Long-term planning for children with autism requires patience and diligence. Behavioral therapy, as time and labor-intensive as it seems, remains the foundation of skill building.

Stoicism: Being Indifferent to Pain or Pleasure

By Adrian Furnham Ph.D. on July 01, 2016 in A Sideways View
Many of the world religions suggest that being stoical is wise and virtuous. But many therapists suggest that rather than repress our emotions we should learn to embrace them.

What Is Global Mental Health?

The exciting field of Global Mental Health aims to address the shortage of mental health services in low-resource communities around the world.

DNA Imaging: Icon of a New, Genomic Literacy

Images of DNA pose the problem of genomic literacy and raise questions about what the text of the genome means, with potentially revolutionary implications for society.

Offering Patients Hope While Still Telling the Truth

How do we manage patient expectations while still offering hope? A retrospective perspective can help.

What Can Be Done to Prevent the Next Mass Murder?

By Kathryn Seifert Ph.D. on June 14, 2016 in Stop The Cycle
Reducing the unacceptably high number of mass murders and other types of violence in the US will require multiple methods. Prevention through Behavioral Health methods is one.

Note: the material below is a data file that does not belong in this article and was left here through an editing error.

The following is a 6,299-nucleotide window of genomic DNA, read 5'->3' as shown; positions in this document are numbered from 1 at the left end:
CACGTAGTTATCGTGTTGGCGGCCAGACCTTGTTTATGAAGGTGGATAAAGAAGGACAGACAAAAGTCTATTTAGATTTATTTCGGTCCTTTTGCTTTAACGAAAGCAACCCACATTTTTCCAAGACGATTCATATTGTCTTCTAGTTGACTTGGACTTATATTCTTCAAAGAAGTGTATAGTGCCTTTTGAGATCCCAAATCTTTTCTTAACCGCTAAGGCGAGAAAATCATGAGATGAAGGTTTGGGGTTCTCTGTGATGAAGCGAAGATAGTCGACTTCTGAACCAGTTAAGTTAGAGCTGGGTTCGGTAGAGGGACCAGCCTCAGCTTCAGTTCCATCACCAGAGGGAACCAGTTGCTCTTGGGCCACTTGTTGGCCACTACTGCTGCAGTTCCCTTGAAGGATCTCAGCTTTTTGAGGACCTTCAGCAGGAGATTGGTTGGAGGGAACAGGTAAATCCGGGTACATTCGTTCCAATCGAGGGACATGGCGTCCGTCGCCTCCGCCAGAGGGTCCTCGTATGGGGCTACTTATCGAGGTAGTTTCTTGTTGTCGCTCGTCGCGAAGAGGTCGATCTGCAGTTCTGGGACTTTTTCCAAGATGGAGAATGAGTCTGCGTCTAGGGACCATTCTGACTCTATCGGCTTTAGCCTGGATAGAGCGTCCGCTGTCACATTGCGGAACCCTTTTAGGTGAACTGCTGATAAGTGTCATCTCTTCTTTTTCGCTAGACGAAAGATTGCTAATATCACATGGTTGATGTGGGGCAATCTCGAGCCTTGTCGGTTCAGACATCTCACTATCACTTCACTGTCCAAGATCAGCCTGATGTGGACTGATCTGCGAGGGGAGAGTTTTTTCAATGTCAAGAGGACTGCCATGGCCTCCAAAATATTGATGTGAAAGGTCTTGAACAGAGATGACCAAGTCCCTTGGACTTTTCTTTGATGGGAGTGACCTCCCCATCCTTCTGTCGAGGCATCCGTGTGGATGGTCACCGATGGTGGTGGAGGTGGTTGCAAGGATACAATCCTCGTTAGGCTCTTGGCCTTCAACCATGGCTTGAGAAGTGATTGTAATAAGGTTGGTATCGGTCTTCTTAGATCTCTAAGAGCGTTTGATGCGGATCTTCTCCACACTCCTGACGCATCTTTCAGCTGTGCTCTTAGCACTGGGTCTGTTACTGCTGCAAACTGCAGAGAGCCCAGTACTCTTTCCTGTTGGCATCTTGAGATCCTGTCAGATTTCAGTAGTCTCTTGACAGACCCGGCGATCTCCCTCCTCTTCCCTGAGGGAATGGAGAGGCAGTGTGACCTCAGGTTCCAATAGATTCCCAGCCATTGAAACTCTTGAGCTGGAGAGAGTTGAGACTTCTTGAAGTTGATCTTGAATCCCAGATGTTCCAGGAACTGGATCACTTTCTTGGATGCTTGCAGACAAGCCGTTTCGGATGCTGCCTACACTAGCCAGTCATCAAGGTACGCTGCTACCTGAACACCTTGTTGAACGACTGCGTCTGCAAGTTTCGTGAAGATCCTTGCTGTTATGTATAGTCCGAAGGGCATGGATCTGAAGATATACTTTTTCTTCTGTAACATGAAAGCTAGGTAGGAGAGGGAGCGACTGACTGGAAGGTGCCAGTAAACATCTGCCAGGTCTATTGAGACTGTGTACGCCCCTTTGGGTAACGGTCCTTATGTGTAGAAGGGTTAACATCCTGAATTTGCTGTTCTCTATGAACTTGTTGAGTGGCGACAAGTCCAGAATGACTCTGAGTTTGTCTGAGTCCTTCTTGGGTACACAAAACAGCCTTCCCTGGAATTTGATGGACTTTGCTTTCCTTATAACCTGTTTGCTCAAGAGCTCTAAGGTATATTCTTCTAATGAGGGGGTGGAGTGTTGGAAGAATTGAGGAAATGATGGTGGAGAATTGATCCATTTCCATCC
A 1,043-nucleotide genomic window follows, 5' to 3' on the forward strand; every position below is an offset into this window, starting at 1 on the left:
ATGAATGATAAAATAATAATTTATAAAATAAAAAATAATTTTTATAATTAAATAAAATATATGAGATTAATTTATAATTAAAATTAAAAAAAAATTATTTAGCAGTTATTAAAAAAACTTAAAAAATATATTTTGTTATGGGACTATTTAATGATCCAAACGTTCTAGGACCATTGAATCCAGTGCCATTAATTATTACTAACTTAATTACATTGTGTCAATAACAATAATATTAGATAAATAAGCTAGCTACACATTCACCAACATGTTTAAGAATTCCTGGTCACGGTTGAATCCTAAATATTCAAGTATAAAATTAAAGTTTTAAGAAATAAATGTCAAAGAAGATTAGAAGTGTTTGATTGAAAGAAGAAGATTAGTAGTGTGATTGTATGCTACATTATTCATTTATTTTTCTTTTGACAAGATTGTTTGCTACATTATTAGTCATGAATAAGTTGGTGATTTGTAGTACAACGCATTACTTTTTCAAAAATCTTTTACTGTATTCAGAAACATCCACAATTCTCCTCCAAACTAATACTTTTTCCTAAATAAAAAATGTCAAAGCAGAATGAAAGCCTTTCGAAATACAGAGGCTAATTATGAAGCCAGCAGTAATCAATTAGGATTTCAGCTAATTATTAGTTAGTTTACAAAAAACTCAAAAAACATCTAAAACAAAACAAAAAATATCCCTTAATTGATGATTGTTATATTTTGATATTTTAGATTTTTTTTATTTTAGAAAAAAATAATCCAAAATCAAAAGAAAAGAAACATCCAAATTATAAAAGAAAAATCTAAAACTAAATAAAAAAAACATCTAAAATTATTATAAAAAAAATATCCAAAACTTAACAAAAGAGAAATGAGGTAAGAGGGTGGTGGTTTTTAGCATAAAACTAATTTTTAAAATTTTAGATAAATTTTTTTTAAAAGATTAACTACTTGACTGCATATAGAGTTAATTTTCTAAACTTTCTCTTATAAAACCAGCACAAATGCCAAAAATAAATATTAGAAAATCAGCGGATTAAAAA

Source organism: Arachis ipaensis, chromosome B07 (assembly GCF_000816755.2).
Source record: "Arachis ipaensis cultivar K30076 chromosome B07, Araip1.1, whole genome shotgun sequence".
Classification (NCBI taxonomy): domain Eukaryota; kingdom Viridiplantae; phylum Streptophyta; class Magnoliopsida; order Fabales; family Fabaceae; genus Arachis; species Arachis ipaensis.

TMS for Depression Adds to Treatment Options

When psychotherapy and medication are not enough in treating major depression,TMS is an example of a new method that may help.

Giving the Devil His Due

By Peter D Kramer on June 03, 2016 in In Practice
A study showcased as validating psychotherapy shows surprising benefits from medication.

How Many Deaths Will It Take? Prince Is Just the Latest

The news stories say Prince died of an overdose but it was not just of opiates: his death came from our collective overdose on the medicalization of chronic pain.

Favorable Trajectories

By Peter D Kramer on May 27, 2016 in In Practice
How distinctive are antidepressants? Answers from research that looks at progress made by individual patients.

The Perception of Mental Illness: Stigma or Reality

The ongoing stigma about mental illness has tragically kept people from seeking treatment. Here's what you can do about it.

The Next Eastern Therapy

By Andy Tix Ph.D. on May 23, 2016 in The Pursuit of Peace
In need of inspiration and rejuvenation? "Forest bathing" may be the remedy.

Is Heat an Antidepressant?

Before psychotherapy and pharmacotherapy, there was a third therapeutic tradition in psychiatry--and it involved heat. And it was very successful.

How Virtual Reality Could Transform Mental Health Treatment

By Daniel Freeman, Ph.D. and Jason Freeman on May 13, 2016 in Know Your Mind
The results of our experiment paint a very striking picture of the power of therapy involving VR in treating patients with persecutory delusions.

Choose Your Actions, Not Your Feelings

Blaming ourselves (and others) for emotions isn't fair.

The Cost of Neglecting Culture in Therapy

By Darby Saxbe Ph.D. on May 01, 2016 in Home Base
Should psychotherapy treatments be adapted to fit clients’ cultural backgrounds? What does "cultural competence" mean and can it help children with conduct disorders?